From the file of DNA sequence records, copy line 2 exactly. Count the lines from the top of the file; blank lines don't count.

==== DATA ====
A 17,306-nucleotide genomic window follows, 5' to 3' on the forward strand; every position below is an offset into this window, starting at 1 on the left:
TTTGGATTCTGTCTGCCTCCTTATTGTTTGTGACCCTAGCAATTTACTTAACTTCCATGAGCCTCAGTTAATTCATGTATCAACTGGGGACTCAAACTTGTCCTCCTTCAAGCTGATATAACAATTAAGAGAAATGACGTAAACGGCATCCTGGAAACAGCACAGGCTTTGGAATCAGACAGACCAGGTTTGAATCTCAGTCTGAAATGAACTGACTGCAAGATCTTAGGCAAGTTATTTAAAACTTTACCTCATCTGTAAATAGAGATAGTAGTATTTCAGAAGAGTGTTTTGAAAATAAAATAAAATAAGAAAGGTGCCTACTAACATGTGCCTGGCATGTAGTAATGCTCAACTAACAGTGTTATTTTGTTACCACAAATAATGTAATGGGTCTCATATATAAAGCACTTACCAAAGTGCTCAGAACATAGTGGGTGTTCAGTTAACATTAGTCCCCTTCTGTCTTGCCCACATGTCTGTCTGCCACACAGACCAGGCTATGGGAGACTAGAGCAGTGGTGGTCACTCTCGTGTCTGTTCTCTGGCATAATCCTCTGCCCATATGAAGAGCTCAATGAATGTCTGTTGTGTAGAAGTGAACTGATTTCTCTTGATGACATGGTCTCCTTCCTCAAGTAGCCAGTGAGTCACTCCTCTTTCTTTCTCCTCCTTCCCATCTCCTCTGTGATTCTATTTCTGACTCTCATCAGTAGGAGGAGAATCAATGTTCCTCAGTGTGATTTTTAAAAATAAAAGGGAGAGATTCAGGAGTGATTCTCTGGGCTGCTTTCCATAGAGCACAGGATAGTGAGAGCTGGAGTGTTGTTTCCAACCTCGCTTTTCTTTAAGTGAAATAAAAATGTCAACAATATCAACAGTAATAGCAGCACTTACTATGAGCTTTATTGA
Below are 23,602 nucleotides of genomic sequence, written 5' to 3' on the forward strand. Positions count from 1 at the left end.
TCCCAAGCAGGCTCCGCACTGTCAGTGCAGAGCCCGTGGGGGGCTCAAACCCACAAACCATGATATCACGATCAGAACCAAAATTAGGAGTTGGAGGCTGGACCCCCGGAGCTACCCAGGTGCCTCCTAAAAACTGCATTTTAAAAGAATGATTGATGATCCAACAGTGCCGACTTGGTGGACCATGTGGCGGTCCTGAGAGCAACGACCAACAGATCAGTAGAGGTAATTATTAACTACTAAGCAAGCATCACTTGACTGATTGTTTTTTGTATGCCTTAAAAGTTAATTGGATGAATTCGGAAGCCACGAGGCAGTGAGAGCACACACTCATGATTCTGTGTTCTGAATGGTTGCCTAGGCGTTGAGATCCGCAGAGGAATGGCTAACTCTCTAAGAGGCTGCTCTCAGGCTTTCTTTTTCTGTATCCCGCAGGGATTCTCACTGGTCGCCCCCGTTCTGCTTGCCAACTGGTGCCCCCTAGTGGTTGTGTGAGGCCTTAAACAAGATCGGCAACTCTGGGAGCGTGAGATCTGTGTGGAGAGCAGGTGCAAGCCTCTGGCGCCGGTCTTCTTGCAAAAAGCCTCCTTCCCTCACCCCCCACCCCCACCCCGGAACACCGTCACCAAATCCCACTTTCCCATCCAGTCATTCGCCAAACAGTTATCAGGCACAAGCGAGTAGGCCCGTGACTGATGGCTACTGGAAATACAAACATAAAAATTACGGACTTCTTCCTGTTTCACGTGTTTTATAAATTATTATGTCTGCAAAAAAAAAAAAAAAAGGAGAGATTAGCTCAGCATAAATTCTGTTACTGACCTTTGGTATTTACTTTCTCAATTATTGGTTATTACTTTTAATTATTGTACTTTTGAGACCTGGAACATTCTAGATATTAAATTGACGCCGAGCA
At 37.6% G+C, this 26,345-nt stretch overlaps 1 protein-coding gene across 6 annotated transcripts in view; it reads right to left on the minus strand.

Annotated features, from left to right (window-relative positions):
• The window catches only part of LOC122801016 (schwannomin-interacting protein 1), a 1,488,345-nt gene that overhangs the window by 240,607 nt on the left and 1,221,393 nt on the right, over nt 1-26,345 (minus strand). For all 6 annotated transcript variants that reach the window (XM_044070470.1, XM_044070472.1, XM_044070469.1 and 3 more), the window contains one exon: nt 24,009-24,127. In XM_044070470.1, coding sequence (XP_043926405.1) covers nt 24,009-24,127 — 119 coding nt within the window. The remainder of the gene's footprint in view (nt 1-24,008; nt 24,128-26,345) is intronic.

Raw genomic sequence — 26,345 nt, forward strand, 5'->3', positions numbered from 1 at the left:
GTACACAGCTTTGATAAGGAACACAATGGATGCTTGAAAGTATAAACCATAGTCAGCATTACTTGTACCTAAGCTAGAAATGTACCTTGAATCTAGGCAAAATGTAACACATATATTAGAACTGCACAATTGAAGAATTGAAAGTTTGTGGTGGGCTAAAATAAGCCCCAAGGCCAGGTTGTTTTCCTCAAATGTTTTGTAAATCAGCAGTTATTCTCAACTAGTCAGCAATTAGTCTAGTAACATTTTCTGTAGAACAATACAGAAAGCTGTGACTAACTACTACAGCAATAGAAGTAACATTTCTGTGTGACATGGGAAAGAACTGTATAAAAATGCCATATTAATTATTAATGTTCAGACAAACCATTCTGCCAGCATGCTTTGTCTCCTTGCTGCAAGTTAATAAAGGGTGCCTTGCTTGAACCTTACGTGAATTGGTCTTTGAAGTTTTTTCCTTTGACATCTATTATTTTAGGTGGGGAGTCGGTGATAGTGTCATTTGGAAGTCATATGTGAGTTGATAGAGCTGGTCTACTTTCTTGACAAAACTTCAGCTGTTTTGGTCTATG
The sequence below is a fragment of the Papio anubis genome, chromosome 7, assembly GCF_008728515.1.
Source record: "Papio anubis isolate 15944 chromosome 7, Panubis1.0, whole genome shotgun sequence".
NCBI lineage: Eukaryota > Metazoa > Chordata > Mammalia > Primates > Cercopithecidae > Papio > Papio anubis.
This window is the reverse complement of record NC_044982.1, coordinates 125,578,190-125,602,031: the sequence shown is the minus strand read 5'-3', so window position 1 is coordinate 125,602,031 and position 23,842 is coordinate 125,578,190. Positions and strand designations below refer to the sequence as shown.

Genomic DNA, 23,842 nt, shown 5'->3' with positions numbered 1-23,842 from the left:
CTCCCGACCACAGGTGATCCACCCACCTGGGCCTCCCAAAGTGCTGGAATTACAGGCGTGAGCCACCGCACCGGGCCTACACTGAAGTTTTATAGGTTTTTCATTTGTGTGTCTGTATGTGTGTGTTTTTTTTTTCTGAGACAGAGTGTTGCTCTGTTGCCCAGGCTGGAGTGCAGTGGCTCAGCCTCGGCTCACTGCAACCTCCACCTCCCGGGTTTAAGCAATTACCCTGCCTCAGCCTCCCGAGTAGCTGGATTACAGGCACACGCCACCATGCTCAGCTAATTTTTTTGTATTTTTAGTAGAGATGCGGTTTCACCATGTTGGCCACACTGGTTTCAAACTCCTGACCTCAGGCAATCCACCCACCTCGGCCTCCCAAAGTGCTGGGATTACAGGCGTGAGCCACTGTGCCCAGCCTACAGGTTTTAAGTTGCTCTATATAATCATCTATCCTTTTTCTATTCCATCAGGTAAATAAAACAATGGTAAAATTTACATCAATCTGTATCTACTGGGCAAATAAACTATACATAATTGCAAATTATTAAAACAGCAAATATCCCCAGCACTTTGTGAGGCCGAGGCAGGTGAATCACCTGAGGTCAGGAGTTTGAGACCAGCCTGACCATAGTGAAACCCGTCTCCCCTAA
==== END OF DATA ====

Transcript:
TTTGGATTCTGTCTGCCTCCTTATTGTTTGTGACCCTAGCAATTTACTTAACTTCCATGAGCCTCAGTTAATTCATGTATCAACTGGGGACTCAAACTTGTCCTCCTTCAAGCTGATATAACAATTAAGAGAAATGACGTAAACGGCATCCTGGAAACAGCACAGGCTTTGGAATCAGACAGACCAGGTTTGAATCTCAGTCTGAAATGAACTGACTGCAAGATCTTAGGCAAGTTATTTAAAACTTTACCTCATCTGTAAATAGAGATAGTAGTATTTCAGAAGAGTGTTTTGAAAATAAAATAAAATAAGAAAGGTGCCTACTAACATGTGCCTGGCATGTAGTAATGCTCAACTAACAGTGTTATTTTGTTACCACAAATAATGTAATGGGTCTCATATATAAAGCACTTACCAAAGTGCTCAGAACATAGTGGGTGTTCAGTTAACATTAGTCCCCTTCTGTCTTGCCCACATGTCTGTCTGCCACACAGACCAGGCTATGGGAGACTAGAGCAGTGGTGGTCACTCTCGTGTCTGTTCTCTGGCATAATCCTCTGCCCATATGAAGAGCTCAATGAATGTCTGTTGTGTAGAAGTGAACTGATTTCTCTTGATGACATGGTCTCCTTCCTCAAGTAGCCAGTGAGTCACTCCTCTTTCTTTCTCCTCCTTCCCATCTCCTCTGTGATTCTATTTCTGACTCTCATCAGTAGGAGGAGAATCAATGTTCCTCAGTGTGATTTTTAAAAATAAAAGGGAGAGATTCAGGAGTGATTCTCTGGGCTGCTTTCCATAGAGCACAGGATAGTGAGAGCTGGAGTGTTGTTTCCAACCTCGCTTTTCTTTAAGTGAAATAAAAATGTCAACAATATCAACAGTAATAGCAGCACTTACTATGAGCTTTATTGA